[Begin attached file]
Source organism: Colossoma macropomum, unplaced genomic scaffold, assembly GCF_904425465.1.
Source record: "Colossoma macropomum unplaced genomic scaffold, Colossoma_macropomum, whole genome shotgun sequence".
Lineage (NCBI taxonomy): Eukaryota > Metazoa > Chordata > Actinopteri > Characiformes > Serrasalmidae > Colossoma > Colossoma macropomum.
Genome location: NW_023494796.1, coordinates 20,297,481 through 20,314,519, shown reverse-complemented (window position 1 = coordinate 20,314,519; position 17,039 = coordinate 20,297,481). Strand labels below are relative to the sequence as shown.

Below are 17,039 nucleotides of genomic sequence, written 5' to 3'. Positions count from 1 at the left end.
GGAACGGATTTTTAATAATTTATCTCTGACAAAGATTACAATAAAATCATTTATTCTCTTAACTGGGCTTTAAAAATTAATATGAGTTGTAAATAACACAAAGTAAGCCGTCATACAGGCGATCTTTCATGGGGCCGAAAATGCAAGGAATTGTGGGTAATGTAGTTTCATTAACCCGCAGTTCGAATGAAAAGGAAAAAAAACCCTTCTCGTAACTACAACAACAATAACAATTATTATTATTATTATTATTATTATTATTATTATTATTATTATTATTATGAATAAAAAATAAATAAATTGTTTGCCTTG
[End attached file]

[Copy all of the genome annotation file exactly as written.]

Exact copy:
Source organism: Colossoma macropomum, unplaced genomic scaffold, assembly GCF_904425465.1.
Source record: "Colossoma macropomum unplaced genomic scaffold, Colossoma_macropomum, whole genome shotgun sequence".
Lineage (NCBI taxonomy): Eukaryota > Metazoa > Chordata > Actinopteri > Characiformes > Serrasalmidae > Colossoma > Colossoma macropomum.
Genome location: NW_023494796.1, coordinates 20,297,481 through 20,314,519, shown reverse-complemented (window position 1 = coordinate 20,314,519; position 17,039 = coordinate 20,297,481). Strand labels below are relative to the sequence as shown.

Below are 17,039 nucleotides of genomic sequence, written 5' to 3'. Positions count from 1 at the left end.
GGAACGGATTTTTAATAATTTATCTCTGACAAAGATTACAATAAAATCATTTATTCTCTTAACTGGGCTTTAAAAATTAATATGAGTTGTAAATAACACAAAGTAAGCCGTCATACAGGCGATCTTTCATGGGGCCGAAAATGCAAGGAATTGTGGGTAATGTAGTTTCATTAACCCGCAGTTCGAATGAAAAGGAAAAAAAACCCTTCTCGTAACTACAACAACAATAACAATTATTATTATTATTATTATTATTATTATTATTATTATTATTATTATTATGAATAAAAAATAAATAAATTGTTTGCCTTG